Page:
1. Cadaveric Dissection

After removing nearby soft tissues and surrounding structures, the knee joint was isolated by cutting the femur and tibia at 20 cm above and below the joint using an oscillating saw. After removing soft tissues except for the ACL, the shape of the ACL was observed. Subsequently, the ACL was excised from its tibial insertion. Using an oscillating saw, the dissection was made 1–2 mm medially from the highest point of the anterior outlet of the intercondylar notch to reveal the femur lateral wall, which was recognized as the femoral insertion site of the ACL. Good visualization of the ACL bundle at the lateral femoral condyle was confirmed (Fig. 1).

2. Evaluation of the ACL Footprint in Relation to Bony Landmarks

The specimens were assessed macroscopically to determine the overall positional relation of the ACL insertion to Blumensaat’s line, the posterior femoral cortex, and the cartilage of the lateral femoral condyle (Fig. 2).

Anteromedial (AM) and posterolateral (PL) bundles of the ACL are usually identified by differences in tension patterns during knee range of motion. However, in our study, the ACL was observed as a slightly flat single bundle, and it was difficult to distinguish AM and PL bundles. Therefore, we regarded the ACL as a single bundle. The ACL femoral footprint was defined and cut from the femur, and the center point was visually defined and marked with a 1.6 mm Kirschner wire. Next, the length and width of the ACL were measured. The width of the ACL was taken as the length of its widest part. Next, radiological films were obtained using a C-arm intensifier. The center of the ACL femoral footprint was identified on the C-arm image using the quadrant method. Based on the quadrant method, it was aligned with the line connecting the anterior and posterior points of the cartilage of the lateral femoral condyle, and the length was measured. The location was quantified with reference to the intersection of the line connecting the anterior and posterior points of the cartilage of the lateral femoral condyle cartilage and posterior femoral cortex line. The position of the ACL femoral footprint was defined as a percentage ratio of the sagittal diameter of the lateral condyle measured along Blumensaat’s line12) (Fig. 3).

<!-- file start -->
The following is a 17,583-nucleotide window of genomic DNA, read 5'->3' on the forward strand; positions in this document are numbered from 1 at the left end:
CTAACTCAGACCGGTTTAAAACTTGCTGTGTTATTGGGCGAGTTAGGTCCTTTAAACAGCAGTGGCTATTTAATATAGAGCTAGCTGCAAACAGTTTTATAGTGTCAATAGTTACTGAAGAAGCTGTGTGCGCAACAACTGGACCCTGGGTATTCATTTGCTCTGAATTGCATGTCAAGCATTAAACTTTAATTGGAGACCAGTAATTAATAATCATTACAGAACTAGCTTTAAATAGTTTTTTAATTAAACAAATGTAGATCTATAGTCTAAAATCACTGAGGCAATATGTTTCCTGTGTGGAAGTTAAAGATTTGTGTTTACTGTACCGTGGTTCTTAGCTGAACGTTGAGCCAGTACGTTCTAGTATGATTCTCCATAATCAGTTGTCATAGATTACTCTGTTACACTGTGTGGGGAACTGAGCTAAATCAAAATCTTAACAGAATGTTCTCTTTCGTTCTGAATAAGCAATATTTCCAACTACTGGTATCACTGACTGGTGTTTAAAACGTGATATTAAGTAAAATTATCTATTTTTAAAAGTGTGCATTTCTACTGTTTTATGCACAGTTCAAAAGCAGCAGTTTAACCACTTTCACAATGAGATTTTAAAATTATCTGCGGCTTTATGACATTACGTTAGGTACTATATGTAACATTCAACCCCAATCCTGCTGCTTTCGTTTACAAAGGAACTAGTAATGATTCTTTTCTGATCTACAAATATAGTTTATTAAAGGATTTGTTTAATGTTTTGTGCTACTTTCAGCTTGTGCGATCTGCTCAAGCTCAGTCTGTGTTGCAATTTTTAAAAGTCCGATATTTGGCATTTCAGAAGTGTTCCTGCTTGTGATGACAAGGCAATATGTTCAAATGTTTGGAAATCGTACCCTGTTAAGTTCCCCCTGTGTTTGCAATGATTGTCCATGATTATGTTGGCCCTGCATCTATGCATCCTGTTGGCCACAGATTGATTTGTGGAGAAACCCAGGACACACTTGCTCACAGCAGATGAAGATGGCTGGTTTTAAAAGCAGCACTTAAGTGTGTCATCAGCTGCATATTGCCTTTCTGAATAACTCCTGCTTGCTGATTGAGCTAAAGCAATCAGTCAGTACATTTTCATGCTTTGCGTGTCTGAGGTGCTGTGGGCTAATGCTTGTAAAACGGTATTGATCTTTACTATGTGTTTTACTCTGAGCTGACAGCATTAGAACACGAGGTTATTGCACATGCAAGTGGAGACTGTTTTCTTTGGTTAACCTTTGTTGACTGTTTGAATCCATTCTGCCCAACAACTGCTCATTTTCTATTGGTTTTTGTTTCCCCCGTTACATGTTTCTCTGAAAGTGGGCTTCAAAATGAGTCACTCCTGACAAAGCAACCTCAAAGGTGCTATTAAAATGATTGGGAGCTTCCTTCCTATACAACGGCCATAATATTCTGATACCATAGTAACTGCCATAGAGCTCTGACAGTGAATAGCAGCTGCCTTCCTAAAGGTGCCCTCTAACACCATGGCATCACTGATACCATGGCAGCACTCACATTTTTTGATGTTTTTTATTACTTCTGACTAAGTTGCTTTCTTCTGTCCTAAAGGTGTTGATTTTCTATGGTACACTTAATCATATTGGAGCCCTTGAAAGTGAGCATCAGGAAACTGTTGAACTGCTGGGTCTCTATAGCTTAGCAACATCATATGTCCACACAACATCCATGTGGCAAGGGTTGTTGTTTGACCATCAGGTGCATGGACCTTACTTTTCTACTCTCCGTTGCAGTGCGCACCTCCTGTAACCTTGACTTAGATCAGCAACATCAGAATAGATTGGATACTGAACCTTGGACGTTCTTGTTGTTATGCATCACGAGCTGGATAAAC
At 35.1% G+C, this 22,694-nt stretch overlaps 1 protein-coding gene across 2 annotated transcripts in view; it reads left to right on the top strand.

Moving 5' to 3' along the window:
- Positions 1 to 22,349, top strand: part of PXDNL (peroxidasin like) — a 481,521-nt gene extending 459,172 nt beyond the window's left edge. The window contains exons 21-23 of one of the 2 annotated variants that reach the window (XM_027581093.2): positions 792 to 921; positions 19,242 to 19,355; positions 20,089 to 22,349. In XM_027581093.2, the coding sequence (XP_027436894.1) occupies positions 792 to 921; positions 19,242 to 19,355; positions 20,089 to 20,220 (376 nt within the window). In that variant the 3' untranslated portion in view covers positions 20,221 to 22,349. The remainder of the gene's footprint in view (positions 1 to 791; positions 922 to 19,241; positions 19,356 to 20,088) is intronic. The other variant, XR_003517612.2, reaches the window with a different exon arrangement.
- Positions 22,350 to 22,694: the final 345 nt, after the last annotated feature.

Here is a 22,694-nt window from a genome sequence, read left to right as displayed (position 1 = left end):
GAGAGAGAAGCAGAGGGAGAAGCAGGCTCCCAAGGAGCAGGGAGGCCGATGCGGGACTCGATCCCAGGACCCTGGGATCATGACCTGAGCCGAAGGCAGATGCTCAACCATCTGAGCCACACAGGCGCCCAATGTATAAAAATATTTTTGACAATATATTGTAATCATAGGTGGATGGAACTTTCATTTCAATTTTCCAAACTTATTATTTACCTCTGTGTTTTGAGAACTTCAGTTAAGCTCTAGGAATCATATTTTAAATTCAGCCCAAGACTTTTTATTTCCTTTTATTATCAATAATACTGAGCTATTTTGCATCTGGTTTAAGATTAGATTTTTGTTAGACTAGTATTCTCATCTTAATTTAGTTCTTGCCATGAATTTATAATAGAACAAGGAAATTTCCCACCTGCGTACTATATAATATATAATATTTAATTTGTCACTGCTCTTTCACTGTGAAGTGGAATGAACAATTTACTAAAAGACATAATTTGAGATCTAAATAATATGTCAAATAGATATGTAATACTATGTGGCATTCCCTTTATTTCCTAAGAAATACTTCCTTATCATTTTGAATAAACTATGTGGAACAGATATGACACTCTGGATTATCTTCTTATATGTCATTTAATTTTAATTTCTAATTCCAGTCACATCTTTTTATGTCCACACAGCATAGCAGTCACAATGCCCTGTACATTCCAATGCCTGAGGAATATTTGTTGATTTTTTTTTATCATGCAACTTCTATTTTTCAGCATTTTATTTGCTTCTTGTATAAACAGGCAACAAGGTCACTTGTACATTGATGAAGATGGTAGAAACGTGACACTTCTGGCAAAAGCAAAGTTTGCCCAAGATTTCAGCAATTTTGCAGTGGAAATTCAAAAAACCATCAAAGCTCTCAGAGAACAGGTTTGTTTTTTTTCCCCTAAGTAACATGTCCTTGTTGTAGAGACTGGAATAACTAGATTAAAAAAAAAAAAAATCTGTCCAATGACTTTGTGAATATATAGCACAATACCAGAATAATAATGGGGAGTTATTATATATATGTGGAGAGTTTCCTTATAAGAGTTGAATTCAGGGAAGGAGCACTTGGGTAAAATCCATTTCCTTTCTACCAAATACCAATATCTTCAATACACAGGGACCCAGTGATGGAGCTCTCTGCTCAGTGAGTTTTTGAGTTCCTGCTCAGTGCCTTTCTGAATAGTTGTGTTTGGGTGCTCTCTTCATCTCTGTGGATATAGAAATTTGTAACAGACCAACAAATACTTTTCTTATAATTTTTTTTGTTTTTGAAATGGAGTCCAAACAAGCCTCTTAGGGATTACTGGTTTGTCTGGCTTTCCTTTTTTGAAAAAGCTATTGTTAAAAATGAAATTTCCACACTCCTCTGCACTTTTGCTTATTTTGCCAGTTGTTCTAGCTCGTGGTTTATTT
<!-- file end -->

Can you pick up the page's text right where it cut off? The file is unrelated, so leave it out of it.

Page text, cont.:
Results

Macroscopically, the ACL was observed as a slightly flat single bundle, and the AM and PL bundles were not clearly distinguishable. The average length of the ACL was 34 mm (range, 26 to 36 mm) and the average thickness was 9 mm (range, 6 to 15 mm). In the radiographic evaluation, the center of the femoral ACL footprint was placed at 29.5%±2.8% in an anterior direction (from posterior) and at 38.5%±3.2% in a distal direction (from Blumensaat’s line) (Table 1, Fig. 3). The anterior margin of the femoral footprint of the ACL matched the resident’s ridge. Blumensaat’s line formed the roof of the femoral footprint of the ACL. The posterior margin matched the cartilage margin of the lateral femoral condyle.